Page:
DAYTON - Celebrating a political high amid a series of lows, Gov. Bob Taft yesterday signed a $51.2 billion, two-year budget that adopts his overhaul of the state's tax system.
The signing triggers a 21 percent across-the-board reduction in personal income taxes over five years and gradual replacement of two taxes on business profits and factory investment with a new tax on gross sales.
But beginning today, smokers will pay 70 cents more per pack of cigarettes, shoppers will continue to pay half of the penny-on-the-dollar sales tax surcharge that was supposed to expire today, and coin dealers will lose their sales tax exemption.
"This will be a net gain for Ohio taxpayers," said Mr. Taft, who signed the bill in a ceremony at Rack Processing, a Dayton manufacturer of racks used by auto manufacturers.
"It's a very slow-growth budget, but most importantly our tax reform plan will position Ohio for growth and prosperity in the future," he said. "It's a new tool to market our state. It clearly says that Ohio means business."
The shift to a broader gross-receipts tax has been applauded by manufacturers who would no longer be taxed on equipment and machinery purchases. It has been derided by grocers and other retailers with high sales volume but low profit margins.
"For the first time in the state's history, we're going to tax milk and bread. Milk and bread!" said House Minority Leader Chris Redfern (D., Catawba Island).
Before signing the budget bill into law, Mr. Taft used his veto pen to strike the General Assembly's outright ban on the use of Third Frontier dollars for embryonic stem-cell research.
The veto may have endangered any chance lawmakers will place his $500 million Third Frontier bond issue for high-tech research and development on the Nov. 2 ballot. House Republicans have come up short of the votes necessary to put the issue on the ballot, although they plan to try again on Aug. 2.
The ban would have prohibited Third Frontier from funding any research involving human embryonic stem cells, even those eligible for federal funds under President Bush's 2001 edict limiting aid to research involving only stem cell lines in existence at that time.
The veto preserves existing Third Frontier policy, which mirrors Mr. Bush's directive but, so far, has funded only adult stem-cell research.
"It's a fair policy," said Mr. Taft. "It's a balanced policy that respects the dignity of human life. No taxpayer dollars will be used for any project that will involve the destruction of embryonic stem cells that were created after August of 2001."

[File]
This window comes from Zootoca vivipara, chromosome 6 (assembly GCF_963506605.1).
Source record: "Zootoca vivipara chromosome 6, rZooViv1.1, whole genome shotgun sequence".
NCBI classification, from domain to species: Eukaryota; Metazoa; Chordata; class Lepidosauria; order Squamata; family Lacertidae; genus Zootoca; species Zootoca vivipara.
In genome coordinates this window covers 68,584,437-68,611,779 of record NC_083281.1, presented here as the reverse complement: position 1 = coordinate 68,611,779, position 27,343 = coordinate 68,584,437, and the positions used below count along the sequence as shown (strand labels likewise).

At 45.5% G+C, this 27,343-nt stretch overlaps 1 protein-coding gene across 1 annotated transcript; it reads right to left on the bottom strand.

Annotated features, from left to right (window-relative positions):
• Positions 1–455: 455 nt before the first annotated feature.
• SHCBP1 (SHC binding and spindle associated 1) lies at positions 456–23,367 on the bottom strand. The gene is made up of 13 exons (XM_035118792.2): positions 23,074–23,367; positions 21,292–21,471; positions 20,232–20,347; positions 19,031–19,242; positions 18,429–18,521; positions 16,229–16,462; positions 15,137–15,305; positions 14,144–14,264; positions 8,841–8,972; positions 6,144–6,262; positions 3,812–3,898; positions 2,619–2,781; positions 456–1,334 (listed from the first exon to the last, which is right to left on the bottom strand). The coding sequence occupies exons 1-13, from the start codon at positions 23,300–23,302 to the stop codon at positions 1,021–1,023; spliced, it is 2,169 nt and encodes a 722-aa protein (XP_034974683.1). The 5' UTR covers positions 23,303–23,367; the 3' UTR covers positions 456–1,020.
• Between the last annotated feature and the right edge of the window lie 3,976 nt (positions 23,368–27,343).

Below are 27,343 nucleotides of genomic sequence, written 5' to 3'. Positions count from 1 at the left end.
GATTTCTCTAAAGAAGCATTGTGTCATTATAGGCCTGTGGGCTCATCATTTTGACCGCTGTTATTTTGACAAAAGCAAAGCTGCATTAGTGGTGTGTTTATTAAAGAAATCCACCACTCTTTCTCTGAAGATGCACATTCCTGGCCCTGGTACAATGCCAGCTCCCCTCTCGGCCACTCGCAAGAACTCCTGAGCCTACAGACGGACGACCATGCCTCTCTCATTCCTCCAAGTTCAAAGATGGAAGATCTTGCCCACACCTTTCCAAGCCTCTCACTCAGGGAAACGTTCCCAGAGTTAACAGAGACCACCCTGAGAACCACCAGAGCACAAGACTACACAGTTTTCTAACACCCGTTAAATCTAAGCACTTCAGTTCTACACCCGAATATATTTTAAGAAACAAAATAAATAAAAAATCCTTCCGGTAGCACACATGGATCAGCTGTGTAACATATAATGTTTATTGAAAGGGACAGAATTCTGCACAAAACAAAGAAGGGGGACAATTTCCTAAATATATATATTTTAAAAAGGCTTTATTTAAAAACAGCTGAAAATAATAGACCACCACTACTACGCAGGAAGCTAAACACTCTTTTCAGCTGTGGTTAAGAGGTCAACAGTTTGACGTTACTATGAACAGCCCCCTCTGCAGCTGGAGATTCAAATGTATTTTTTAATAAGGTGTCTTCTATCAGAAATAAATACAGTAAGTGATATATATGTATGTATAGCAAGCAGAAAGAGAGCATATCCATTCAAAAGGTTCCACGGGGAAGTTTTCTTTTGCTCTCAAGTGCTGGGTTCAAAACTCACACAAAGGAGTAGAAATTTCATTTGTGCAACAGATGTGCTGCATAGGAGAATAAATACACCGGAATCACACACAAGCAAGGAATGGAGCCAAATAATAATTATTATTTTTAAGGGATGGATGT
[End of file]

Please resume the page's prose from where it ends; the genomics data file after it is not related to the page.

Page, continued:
Rep. Mike Gilb (R., Findlay) said Mr. Taft's veto will likely cost him his Third Frontier vote.
"It certainly will put that vote in jeopardy," he said. He is considering a ban amendment for the Third Frontier resolution. Such a move would bypass the governor, since joint resolutions do not require his signature.
"I commend the governor for making a decision that will go against many of his supporters," said Rep. Kenny Yuko (D., Richmond Heights), diagnosed with multiple sclerosis in 2000.
Supporters of embryonic stem-cell research have argued that cells in such early development offer more promise because they might be theoretically triggered to become specific types of cells to battle disease or repair injury.
"The governor crossed a line today by adopting a new policy for Ohio that says it is OK to kill one human being to save another, paid for through our government," said Denise Mackura, executive director of Ohio Right to Life.
The tax-reform plan is expected to raise $1 billion less over the next two years.
Funding for K-12 education would rise an average of 2 percent a year, or a total of $270 million over the biennium, with roughly a third of the state's 612 school districts expecting no increase in state aid.
At the same time, the state expands the number of charter schools and takes its Cleveland experiment with school vouchers statewide with a separate program providing scholarships for up to 14,000 students in persistently failing schools to attend the private or religious schools of their choice.
Mr. Taft vetoed legislative language that would have allowed developers to create artificial wetlands far from the originals they've affected. He said he believes replacements should be created in the same watershed.
Mr. Taft did not remove an exemption from the gross-receipts tax for those doing business within a foreign trade zone at Rickenbacker Airport, a cargo hub south of Columbus.
Other trade zones, including that of the Toledo-Lucas County Port Authority, argue the exemption places them at a competitive disadvantage.
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